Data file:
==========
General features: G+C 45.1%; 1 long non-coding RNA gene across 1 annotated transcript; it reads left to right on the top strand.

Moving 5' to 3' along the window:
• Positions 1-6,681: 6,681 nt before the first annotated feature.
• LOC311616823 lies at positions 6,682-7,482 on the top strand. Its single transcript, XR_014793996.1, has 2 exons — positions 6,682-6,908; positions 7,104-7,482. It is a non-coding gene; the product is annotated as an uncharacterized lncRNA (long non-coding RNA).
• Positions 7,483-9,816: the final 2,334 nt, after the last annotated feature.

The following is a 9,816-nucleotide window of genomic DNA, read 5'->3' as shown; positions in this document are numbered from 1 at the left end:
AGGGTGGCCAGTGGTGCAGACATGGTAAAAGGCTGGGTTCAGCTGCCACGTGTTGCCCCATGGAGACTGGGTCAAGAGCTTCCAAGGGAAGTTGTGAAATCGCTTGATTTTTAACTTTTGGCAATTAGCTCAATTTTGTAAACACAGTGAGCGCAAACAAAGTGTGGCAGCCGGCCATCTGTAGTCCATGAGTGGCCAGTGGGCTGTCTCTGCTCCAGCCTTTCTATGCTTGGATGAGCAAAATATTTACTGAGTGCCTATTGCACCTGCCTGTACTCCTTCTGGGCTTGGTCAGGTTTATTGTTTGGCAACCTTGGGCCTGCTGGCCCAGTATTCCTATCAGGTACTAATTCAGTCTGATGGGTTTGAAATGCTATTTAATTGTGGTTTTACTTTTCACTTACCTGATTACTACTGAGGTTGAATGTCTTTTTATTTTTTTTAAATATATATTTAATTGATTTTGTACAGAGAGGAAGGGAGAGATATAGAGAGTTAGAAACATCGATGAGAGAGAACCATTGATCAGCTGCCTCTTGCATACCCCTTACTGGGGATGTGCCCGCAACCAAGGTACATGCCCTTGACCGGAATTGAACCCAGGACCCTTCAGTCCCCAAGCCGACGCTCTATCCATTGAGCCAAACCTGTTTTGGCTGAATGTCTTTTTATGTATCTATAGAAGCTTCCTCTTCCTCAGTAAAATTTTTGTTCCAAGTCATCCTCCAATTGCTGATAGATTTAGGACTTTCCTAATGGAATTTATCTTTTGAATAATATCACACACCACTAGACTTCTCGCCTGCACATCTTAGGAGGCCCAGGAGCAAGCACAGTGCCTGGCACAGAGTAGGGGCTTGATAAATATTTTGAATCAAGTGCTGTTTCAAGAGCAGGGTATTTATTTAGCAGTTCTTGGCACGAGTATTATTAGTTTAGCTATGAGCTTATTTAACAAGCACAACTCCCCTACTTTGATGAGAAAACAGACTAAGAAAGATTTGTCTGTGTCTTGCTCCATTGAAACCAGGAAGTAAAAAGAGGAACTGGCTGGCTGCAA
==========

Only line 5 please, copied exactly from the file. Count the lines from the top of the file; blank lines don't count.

• Positions 7,483-9,816: the final 2,334 nt, after the last annotated feature.